Excerpt from Raider’s Curse

Jonmarc hurried to do as he was bid as Anselm banked the fire. The two swords caught Jonmarc’s eye as he was setting tools back in their proper place, and he ran a finger down the smooth, cold flat of one of the blades.

“They’re both beauties, if I say so myself,” Anselm murmured, standing behind him. “Some of my best work, I think.”

“I want to learn to forge swords like these,” Jonmarc said.

“Keep at it, and you will,” Anselm replied. “Go on, pick one up, but mind you don’t swing it around. It’s been sharpened.”

Jonmarc grasped one of the broadswords and let his hand close around the grip. He lifted it, marveling at how well-balanced it felt. He turned it so that the firelight glinted off the blade, and he caught a glimpse of his own distorted reflection in the polished steel. He extended his arm, pointing the blade.

“No, no. Not like that.” Anselm stepped closer. “Put your feet so,” he said, kicking at Jonmarc’s heels until he adjusted his stance, “and hold your arm thus,” he added, reaching around Jonmarc’s shoulder to position his arm. “There. That’s how to hold a sword.”

Jonmarc stared at the glittering steel. “You learned in the army, didn’t you?”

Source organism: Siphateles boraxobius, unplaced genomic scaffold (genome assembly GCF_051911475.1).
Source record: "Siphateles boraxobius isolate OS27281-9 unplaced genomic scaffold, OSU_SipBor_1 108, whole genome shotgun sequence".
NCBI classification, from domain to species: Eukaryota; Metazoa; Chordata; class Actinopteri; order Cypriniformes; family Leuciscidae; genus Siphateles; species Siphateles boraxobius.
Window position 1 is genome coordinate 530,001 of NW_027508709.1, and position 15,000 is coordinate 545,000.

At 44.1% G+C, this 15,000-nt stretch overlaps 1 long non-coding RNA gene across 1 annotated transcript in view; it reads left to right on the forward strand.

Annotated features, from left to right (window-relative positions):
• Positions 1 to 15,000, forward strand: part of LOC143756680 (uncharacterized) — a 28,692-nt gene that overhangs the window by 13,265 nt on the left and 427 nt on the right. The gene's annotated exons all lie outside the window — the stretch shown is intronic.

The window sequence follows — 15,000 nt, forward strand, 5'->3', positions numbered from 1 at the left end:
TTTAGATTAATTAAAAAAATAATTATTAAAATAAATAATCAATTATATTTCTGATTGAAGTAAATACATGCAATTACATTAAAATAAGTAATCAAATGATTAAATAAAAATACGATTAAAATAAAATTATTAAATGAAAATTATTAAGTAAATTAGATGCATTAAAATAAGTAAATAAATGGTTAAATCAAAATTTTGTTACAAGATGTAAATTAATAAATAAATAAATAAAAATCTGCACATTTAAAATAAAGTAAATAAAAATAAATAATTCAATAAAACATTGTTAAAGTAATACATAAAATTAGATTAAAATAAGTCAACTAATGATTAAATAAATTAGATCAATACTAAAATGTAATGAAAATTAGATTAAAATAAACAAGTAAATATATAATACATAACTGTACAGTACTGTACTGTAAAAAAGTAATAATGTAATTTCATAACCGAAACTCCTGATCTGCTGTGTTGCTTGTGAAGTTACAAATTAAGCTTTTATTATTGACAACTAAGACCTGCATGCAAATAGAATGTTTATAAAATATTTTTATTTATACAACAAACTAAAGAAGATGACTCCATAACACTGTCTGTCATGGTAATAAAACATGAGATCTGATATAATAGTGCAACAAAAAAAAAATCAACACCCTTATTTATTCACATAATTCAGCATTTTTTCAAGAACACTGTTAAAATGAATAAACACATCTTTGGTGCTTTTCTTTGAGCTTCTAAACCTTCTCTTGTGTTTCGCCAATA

Anselm gave a heavy sigh. “Aye. And I like forging swords more than fighting with them, to be damn sure. War’s a business for fools and madmen.”

Jonmarc let his arm fall and returned the sword to the table. “All I get to make are barrel hoops, shovels and bridles.”

“They’re good, honest pieces,” Anselm said, and his large, heavy bear-paw of a hand clapped Jonmarc on the shoulder. “No shame in that. If we didn’t need the money, I’d just as soon turn down orders for swords.”


Anselm did not answer right away. His left hand rested on the grip of the nearest sword and his expression grew far away. There was a haunted look in his father’s eyes that Jonmarc had rarely glimpsed before. “I wonder, sometimes, how the Lady sees it,” he murmured. “All the blood that sword will spill, and mine the hand that forged it. Will it count against me, I wonder, when the Crone reckons my fate?” He shook himself, as if to change his mood.

“No more of that,” he huffed, turning away. “We’re done here for tonight. Let’s go eat.” He headed for the path, but Jonmarc cast a last glance at the swords, still thinking about his father’s words.

Late that night, screams broke the midnight silence. Jonmarc roused from his uneasy sleep to see Neil sitting up in bed, his hand closed around the boning knife.